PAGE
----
The City of London Corporation has agreed to meet a funding gap holding back London's £16bn Crossrail.
The Prime Minister urged the City to make a "significant contribution"
The authority voted to support "a financial contribution" to the project, which had stalled over a shortfall of up to £400m.
Corporation sources told BBC London they were confident the project's last hurdle had now been overcome.
The planned rail link would connect Maidenhead in the west to Essex, through the centre of the capital.
The corporation's vote follows the government's signal it would provide cash, believed to cover a third of the overall costs, for Crossrail.
'Construction in 2010'
The rest of the money would be made up from borrowing against future fares income, and a levy on London business rates.
The scheme had stalled over the cash shortage, with Prime Minister Gordon Brown urging the City of London to make a "significant contribution".
The City of London Corporation said it had agreed further funding but would not comment on whether that bridged the financial gap in full.
"At a special meeting held this afternoon at the Guildhall, the City of London's Court of Common Council voted, after lengthy discussion, to support a financial contribution to Crossrail," it said in a statement.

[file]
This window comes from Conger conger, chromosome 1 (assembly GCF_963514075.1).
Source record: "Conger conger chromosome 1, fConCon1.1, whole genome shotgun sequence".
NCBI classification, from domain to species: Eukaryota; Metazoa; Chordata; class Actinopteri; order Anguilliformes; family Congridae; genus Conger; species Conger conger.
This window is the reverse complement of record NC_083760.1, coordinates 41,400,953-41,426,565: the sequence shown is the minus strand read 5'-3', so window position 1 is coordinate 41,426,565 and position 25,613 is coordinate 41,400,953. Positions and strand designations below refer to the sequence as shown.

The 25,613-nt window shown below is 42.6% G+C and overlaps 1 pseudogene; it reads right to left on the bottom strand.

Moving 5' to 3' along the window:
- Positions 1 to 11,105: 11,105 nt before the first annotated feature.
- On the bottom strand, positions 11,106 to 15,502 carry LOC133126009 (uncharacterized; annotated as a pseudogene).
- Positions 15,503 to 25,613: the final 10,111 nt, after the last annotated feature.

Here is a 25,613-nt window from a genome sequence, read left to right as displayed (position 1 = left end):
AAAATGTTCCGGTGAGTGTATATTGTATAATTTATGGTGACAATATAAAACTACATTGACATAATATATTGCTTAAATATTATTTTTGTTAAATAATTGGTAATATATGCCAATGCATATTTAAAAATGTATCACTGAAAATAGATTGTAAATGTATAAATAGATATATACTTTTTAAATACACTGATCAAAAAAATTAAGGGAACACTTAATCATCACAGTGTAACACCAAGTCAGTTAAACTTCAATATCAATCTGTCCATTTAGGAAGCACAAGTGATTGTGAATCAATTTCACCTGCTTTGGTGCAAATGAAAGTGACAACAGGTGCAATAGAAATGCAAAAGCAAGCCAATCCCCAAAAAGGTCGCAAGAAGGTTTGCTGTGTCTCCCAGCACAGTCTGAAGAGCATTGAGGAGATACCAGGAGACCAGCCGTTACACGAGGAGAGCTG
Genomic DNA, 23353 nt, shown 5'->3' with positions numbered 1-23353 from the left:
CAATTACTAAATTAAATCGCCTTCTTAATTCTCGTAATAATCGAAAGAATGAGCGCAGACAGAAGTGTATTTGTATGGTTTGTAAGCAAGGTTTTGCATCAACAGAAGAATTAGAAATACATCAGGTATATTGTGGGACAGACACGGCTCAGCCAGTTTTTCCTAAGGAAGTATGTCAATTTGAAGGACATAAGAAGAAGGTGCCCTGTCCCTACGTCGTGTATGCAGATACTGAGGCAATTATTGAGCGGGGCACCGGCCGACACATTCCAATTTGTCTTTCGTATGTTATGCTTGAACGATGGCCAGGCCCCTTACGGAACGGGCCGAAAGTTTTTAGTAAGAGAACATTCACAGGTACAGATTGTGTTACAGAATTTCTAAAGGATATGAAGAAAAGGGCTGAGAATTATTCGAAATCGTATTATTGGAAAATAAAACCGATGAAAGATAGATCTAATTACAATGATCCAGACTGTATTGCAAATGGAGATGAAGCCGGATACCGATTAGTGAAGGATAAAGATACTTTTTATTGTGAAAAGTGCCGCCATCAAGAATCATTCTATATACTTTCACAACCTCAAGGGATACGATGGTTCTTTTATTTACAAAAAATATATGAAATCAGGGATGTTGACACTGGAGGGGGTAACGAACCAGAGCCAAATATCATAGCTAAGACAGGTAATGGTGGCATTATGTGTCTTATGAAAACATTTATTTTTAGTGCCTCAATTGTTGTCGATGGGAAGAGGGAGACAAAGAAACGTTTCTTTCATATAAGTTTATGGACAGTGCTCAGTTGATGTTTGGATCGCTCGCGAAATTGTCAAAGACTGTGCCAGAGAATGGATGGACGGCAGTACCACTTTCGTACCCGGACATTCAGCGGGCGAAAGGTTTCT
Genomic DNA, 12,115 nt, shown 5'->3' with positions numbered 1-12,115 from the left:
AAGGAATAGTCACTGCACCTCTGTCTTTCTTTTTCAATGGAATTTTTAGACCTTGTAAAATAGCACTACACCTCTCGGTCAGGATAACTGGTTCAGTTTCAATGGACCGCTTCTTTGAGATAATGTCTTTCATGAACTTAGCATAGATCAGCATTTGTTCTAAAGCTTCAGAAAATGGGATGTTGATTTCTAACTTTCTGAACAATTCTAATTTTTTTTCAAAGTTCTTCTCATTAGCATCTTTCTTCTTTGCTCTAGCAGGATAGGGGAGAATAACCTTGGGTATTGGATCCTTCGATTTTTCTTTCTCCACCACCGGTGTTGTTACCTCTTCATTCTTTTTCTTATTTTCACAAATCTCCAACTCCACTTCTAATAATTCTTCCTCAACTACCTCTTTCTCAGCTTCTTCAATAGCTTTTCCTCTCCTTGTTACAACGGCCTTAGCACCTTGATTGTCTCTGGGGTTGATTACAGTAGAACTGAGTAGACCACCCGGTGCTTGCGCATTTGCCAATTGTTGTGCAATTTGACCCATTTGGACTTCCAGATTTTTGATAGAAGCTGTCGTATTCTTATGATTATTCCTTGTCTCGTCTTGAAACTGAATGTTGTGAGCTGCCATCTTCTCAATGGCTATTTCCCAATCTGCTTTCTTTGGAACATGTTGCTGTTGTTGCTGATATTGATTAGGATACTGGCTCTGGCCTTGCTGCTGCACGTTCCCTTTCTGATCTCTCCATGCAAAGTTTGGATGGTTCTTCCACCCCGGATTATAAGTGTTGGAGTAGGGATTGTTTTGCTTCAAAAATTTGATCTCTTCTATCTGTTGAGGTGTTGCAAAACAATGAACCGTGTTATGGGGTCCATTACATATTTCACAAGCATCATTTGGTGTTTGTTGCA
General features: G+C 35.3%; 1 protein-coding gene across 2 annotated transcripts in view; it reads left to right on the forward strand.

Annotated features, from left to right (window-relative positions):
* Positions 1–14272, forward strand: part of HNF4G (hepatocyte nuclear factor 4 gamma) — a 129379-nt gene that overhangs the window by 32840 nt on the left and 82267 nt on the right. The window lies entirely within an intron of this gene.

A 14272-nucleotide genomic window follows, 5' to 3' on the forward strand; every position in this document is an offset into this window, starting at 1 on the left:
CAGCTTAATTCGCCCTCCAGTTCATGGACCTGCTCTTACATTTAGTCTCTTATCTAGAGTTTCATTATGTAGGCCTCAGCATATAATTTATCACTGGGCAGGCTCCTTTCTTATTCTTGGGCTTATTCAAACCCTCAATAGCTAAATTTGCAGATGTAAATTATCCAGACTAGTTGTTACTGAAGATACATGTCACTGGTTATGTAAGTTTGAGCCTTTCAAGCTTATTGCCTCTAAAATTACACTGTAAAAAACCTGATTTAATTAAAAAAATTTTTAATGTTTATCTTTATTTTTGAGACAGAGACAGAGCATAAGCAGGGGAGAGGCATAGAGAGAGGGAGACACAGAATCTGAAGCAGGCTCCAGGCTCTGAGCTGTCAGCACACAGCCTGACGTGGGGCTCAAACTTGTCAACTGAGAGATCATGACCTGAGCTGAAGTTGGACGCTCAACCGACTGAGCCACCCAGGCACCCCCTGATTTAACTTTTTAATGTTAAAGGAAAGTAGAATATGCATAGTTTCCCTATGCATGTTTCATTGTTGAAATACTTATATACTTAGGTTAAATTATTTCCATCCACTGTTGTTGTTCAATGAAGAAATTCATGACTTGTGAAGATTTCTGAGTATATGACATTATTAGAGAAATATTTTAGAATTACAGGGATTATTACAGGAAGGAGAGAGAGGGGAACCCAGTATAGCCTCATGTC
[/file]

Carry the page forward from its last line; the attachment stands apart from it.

Mayor of London Ken Livingstone welcomed the corporation's decision to contribute towards funding Crossrail.
He said: "It reflects the benefits it will bring to the City of London and indeed to London as a whole - other London businesses such as the Canary Wharf Group and BAA have also contributed, as well as Transport for London.
"I hope it will now be possible to agree a final overall funding package for Crossrail and for a positive announcement to be made."
Crossrail was first proposed in the 1980s but supporters have had difficulty in securing the funding.
As well as adding capacity to London's overcrowded tube network, it would link the capital with its airports.
If the project gets the final go-ahead, construction would begin in 2010 with trains up and running by 2015.